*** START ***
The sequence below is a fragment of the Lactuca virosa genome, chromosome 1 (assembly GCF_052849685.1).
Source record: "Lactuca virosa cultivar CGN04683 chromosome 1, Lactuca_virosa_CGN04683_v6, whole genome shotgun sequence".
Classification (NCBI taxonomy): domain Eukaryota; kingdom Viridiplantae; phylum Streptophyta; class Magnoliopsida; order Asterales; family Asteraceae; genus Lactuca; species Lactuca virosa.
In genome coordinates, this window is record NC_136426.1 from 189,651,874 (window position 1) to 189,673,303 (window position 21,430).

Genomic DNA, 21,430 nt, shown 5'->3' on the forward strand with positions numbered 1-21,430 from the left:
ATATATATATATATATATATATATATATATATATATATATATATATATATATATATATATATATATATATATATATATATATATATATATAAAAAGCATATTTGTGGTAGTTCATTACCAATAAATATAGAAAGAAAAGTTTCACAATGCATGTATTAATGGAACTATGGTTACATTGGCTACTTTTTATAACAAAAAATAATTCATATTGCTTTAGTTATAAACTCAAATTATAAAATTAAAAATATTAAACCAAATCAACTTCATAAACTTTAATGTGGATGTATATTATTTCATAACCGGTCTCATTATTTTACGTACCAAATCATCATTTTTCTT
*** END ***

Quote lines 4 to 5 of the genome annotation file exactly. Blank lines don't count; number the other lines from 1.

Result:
In genome coordinates, this window is record NC_136426.1 from 189,651,874 (window position 1) to 189,673,303 (window position 21,430).

Genomic DNA, 21,430 nt, shown 5'->3' on the forward strand with positions numbered 1-21,430 from the left: